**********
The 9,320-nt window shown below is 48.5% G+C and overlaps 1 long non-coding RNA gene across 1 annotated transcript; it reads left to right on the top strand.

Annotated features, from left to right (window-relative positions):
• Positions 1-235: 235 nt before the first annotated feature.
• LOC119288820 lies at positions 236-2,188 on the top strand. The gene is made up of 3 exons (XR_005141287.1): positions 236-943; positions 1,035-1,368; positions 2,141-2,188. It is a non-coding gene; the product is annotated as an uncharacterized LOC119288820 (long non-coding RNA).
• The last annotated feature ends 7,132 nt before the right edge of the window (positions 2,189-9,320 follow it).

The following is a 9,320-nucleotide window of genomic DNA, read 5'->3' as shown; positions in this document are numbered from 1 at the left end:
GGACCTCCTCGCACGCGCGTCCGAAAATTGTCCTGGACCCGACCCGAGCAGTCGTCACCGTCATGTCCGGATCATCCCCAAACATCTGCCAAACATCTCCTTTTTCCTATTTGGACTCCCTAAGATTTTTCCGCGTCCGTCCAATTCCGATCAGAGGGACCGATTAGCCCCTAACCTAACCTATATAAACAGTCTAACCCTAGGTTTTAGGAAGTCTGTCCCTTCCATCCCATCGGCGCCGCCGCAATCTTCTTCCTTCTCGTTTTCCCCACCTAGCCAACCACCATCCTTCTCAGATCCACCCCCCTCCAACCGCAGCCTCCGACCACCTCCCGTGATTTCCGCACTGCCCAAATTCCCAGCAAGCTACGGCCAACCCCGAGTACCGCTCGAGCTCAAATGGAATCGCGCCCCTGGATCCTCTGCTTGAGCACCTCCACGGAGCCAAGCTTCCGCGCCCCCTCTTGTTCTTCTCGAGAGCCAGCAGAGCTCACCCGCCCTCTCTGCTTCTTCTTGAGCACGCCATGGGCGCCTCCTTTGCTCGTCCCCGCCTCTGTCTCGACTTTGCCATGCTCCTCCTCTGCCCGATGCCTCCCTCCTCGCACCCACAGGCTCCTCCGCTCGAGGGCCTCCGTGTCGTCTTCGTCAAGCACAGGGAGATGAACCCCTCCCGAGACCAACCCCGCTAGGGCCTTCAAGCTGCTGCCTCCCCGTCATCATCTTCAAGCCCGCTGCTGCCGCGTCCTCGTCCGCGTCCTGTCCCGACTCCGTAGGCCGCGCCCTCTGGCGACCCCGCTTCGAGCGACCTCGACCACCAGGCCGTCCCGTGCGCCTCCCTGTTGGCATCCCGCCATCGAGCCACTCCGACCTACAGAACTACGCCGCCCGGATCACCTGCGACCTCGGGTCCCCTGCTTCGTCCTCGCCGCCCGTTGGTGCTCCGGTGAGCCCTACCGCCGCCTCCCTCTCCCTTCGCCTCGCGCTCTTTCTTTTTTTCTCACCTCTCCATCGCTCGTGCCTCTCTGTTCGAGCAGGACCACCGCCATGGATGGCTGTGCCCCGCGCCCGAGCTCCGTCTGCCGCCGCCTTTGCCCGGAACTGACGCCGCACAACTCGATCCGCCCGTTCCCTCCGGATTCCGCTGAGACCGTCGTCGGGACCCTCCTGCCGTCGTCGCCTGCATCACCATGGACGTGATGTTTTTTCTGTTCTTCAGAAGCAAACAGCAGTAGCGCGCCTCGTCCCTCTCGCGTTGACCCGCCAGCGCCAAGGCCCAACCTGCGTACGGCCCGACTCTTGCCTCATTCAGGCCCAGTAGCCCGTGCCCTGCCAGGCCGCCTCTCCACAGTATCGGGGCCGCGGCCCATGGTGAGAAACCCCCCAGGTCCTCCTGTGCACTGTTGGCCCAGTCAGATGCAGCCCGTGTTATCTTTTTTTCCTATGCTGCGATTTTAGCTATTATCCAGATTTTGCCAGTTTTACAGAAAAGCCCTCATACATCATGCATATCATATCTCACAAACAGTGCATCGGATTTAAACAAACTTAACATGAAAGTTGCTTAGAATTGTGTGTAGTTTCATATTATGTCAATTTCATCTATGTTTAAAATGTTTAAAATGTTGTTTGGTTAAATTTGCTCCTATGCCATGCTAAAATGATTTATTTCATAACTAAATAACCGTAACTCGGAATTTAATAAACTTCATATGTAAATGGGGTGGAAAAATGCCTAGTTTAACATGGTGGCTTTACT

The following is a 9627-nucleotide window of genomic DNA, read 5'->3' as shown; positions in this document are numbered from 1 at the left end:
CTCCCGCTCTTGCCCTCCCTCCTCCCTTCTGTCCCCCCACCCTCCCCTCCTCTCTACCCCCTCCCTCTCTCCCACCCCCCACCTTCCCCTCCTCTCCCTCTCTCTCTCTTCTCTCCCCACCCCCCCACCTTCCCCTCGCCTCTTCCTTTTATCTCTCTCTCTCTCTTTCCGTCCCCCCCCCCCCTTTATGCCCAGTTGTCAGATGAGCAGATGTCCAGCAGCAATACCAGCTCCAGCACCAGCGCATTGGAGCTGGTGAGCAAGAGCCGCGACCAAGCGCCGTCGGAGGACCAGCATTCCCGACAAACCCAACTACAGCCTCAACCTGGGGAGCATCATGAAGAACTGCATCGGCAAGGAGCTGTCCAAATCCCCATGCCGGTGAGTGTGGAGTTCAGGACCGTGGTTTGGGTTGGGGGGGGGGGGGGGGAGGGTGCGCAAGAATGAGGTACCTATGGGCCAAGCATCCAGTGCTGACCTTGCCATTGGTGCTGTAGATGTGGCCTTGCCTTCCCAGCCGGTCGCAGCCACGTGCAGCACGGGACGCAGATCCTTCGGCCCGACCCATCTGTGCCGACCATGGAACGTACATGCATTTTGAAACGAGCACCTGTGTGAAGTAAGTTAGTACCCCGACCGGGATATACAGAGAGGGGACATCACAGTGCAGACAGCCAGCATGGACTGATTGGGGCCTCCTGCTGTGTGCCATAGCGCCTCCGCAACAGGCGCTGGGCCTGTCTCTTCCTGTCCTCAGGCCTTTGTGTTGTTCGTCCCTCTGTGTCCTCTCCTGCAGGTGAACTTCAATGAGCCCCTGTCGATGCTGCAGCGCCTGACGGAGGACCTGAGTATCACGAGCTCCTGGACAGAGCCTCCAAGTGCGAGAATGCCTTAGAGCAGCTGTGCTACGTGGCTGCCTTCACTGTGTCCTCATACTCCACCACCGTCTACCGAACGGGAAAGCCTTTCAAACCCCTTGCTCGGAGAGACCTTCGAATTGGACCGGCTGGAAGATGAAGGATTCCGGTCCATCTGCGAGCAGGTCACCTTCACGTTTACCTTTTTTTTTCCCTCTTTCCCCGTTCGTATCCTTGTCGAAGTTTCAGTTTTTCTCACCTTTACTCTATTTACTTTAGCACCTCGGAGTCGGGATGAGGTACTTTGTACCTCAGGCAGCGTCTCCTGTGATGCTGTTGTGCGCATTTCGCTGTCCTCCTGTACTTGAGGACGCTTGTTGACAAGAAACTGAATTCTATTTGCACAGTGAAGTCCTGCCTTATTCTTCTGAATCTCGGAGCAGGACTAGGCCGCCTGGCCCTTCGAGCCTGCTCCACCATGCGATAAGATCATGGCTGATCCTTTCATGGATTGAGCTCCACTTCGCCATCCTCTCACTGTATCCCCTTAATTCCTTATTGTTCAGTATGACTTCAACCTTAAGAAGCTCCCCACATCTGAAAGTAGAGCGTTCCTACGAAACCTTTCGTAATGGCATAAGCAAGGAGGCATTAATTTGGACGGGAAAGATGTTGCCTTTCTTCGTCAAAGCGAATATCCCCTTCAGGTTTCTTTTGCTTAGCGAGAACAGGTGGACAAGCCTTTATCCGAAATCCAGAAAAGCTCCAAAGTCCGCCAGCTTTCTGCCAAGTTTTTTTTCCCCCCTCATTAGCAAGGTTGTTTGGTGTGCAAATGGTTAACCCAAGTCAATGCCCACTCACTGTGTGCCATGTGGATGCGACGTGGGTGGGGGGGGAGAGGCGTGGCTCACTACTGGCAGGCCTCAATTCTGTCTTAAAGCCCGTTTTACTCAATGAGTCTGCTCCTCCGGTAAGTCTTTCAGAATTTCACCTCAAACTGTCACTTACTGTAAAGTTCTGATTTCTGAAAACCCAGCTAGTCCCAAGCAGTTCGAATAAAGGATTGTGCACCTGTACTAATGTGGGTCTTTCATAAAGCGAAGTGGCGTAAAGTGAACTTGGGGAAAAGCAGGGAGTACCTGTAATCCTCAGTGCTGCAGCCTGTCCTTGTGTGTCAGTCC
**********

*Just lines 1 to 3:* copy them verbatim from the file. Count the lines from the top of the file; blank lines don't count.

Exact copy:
The 9,320-nt window shown below is 48.5% G+C and overlaps 1 long non-coding RNA gene across 1 annotated transcript; it reads left to right on the top strand.

Annotated features, from left to right (window-relative positions):
• Positions 1-235: 235 nt before the first annotated feature.